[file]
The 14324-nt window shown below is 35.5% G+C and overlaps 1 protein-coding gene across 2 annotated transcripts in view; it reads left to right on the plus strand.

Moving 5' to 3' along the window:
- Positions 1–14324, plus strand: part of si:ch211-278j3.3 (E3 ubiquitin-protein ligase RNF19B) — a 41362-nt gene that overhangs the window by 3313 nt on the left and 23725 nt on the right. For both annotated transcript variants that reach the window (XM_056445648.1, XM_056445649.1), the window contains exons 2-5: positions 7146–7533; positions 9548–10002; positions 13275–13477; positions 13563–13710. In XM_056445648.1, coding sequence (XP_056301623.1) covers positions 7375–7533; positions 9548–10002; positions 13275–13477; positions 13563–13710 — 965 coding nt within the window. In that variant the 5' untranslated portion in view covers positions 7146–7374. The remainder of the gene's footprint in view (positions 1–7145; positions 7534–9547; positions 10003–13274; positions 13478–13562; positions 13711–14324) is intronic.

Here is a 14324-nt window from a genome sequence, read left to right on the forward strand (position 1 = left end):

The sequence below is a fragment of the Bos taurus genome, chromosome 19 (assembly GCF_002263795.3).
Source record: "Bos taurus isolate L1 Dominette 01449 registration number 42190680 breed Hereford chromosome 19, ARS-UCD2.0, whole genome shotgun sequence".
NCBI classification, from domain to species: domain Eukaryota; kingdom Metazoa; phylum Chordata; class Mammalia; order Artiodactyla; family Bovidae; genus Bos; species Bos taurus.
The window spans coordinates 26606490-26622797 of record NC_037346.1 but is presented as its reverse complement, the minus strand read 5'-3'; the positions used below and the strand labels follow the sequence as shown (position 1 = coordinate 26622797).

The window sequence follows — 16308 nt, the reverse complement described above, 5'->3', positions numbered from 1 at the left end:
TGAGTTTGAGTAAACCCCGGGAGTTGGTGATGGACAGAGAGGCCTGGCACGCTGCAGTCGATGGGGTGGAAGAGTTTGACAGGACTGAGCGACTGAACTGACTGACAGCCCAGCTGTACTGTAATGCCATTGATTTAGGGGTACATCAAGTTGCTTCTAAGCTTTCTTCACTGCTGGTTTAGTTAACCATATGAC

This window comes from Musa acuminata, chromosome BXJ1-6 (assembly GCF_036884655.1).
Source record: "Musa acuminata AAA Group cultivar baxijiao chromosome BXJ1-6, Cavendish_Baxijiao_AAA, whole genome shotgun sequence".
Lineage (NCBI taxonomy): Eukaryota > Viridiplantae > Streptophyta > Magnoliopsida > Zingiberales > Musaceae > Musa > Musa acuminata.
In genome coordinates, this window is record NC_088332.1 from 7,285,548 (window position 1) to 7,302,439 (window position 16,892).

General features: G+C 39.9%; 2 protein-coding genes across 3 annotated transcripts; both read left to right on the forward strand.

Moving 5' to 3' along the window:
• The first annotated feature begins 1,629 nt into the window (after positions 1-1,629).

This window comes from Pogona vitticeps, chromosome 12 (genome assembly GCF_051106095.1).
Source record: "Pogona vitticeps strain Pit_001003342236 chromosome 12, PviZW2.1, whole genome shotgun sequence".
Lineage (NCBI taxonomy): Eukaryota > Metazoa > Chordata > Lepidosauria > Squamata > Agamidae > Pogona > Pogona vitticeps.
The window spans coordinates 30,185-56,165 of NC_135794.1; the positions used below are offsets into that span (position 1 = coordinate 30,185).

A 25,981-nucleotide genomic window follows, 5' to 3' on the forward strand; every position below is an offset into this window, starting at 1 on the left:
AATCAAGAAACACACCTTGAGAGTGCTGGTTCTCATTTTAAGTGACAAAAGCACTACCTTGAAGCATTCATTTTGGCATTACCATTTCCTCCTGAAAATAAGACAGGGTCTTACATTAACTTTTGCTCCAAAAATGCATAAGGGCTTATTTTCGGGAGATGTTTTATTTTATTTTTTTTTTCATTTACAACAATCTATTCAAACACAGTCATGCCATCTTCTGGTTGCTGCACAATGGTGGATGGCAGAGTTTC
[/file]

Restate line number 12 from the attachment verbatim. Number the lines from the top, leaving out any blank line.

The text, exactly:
Source record: "Musa acuminata AAA Group cultivar baxijiao chromosome BXJ1-6, Cavendish_Baxijiao_AAA, whole genome shotgun sequence".